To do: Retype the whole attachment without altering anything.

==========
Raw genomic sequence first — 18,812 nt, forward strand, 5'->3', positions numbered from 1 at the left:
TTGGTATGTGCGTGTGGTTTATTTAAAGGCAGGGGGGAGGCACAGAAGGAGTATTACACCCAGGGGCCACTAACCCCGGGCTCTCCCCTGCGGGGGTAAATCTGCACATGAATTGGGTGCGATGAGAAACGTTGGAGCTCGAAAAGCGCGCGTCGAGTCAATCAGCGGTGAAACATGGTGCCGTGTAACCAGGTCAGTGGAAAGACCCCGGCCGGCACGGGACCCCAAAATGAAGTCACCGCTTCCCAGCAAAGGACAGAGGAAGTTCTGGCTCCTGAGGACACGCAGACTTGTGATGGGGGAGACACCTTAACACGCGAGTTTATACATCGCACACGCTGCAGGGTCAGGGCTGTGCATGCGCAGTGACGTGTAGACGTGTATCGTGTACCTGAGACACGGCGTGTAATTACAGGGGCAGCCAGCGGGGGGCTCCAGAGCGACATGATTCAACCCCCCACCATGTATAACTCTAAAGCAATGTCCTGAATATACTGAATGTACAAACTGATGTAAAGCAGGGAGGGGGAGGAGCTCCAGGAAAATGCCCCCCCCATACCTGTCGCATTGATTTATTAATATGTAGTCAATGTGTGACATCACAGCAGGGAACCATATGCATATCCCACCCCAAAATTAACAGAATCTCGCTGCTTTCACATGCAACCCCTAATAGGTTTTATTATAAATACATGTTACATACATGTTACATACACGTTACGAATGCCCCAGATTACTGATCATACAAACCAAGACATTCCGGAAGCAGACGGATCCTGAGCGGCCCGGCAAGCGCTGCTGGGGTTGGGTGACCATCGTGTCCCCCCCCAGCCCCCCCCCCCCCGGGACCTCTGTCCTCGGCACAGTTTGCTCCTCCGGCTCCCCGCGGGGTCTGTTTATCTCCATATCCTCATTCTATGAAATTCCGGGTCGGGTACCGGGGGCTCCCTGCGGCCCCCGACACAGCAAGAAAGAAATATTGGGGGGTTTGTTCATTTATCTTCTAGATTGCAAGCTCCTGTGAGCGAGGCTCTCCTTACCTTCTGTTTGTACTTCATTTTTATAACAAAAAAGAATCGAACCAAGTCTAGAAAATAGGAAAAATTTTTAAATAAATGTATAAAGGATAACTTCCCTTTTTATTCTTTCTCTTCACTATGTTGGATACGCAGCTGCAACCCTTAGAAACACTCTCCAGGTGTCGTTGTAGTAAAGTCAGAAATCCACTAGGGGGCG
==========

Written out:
Raw genomic sequence first — 18,812 nt, forward strand, 5'->3', positions numbered from 1 at the left:
TTGGTATGTGCGTGTGGTTTATTTAAAGGCAGGGGGGAGGCACAGAAGGAGTATTACACCCAGGGGCCACTAACCCCGGGCTCTCCCCTGCGGGGGTAAATCTGCACATGAATTGGGTGCGATGAGAAACGTTGGAGCTCGAAAAGCGCGCGTCGAGTCAATCAGCGGTGAAACATGGTGCCGTGTAACCAGGTCAGTGGAAAGACCCCGGCCGGCACGGGACCCCAAAATGAAGTCACCGCTTCCCAGCAAAGGACAGAGGAAGTTCTGGCTCCTGAGGACACGCAGACTTGTGATGGGGGAGACACCTTAACACGCGAGTTTATACATCGCACACGCTGCAGGGTCAGGGCTGTGCATGCGCAGTGACGTGTAGACGTGTATCGTGTACCTGAGACACGGCGTGTAATTACAGGGGCAGCCAGCGGGGGGCTCCAGAGCGACATGATTCAACCCCCCACCATGTATAACTCTAAAGCAATGTCCTGAATATACTGAATGTACAAACTGATGTAAAGCAGGGAGGGGGAGGAGCTCCAGGAAAATGCCCCCCCCATACCTGTCGCATTGATTTATTAATATGTAGTCAATGTGTGACATCACAGCAGGGAACCATATGCATATCCCACCCCAAAATTAACAGAATCTCGCTGCTTTCACATGCAACCCCTAATAGGTTTTATTATAAATACATGTTACATACATGTTACATACACGTTACGAATGCCCCAGATTACTGATCATACAAACCAAGACATTCCGGAAGCAGACGGATCCTGAGCGGCCCGGCAAGCGCTGCTGGGGTTGGGTGACCATCGTGTCCCCCCCCAGCCCCCCCCCCCCCGGGACCTCTGTCCTCGGCACAGTTTGCTCCTCCGGCTCCCCGCGGGGTCTGTTTATCTCCATATCCTCATTCTATGAAATTCCGGGTCGGGTACCGGGGGCTCCCTGCGGCCCCCGACACAGCAAGAAAGAAATATTGGGGGGTTTGTTCATTTATCTTCTAGATTGCAAGCTCCTGTGAGCGAGGCTCTCCTTACCTTCTGTTTGTACTTCATTTTTATAACAAAAAAGAATCGAACCAAGTCTAGAAAATAGGAAAAATTTTTAAATAAATGTATAAAGGATAACTTCCCTTTTTATTCTTTCTCTTCACTATGTTGGATACGCAGCTGCAACCCTTAGAAACACTCTCCAGGTGTCGTTGTAGTAAAGTCAGAAATCCACTAGGGGGCG